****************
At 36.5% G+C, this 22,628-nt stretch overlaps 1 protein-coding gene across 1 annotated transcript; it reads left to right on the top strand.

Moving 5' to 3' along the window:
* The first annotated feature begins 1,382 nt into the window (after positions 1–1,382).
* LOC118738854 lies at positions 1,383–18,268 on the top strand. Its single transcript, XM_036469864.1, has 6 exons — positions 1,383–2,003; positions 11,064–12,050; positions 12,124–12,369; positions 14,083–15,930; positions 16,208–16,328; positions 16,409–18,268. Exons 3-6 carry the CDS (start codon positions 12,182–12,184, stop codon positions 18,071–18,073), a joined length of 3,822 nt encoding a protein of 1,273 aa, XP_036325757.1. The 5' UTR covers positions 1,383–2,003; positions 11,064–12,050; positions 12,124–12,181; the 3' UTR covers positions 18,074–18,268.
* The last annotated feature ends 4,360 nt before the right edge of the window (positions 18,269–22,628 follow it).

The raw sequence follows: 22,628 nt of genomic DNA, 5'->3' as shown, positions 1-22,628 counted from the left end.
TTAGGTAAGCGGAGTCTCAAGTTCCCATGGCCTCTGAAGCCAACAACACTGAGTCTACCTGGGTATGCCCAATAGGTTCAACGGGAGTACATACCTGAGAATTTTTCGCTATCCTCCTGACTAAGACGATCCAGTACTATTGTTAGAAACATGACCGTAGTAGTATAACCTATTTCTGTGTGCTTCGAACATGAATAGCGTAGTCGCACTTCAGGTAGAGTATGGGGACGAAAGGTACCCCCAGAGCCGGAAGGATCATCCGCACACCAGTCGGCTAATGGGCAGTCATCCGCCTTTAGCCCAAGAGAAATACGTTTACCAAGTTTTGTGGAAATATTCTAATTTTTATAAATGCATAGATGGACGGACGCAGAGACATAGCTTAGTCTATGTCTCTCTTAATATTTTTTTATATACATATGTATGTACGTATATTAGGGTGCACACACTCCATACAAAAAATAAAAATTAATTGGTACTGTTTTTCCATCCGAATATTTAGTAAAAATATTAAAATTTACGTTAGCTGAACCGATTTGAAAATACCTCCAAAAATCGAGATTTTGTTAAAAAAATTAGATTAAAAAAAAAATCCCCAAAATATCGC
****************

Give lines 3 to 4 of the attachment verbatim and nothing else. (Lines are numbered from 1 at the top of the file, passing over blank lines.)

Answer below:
* The first annotated feature begins 1,382 nt into the window (after positions 1–1,382).
* LOC118738854 lies at positions 1,383–18,268 on the top strand. Its single transcript, XM_036469864.1, has 6 exons — positions 1,383–2,003; positions 11,064–12,050; positions 12,124–12,369; positions 14,083–15,930; positions 16,208–16,328; positions 16,409–18,268. Exons 3-6 carry the CDS (start codon positions 12,182–12,184, stop codon positions 18,071–18,073), a joined length of 3,822 nt encoding a protein of 1,273 aa, XP_036325757.1. The 5' UTR covers positions 1,383–2,003; positions 11,064–12,050; positions 12,124–12,181; the 3' UTR covers positions 18,074–18,268.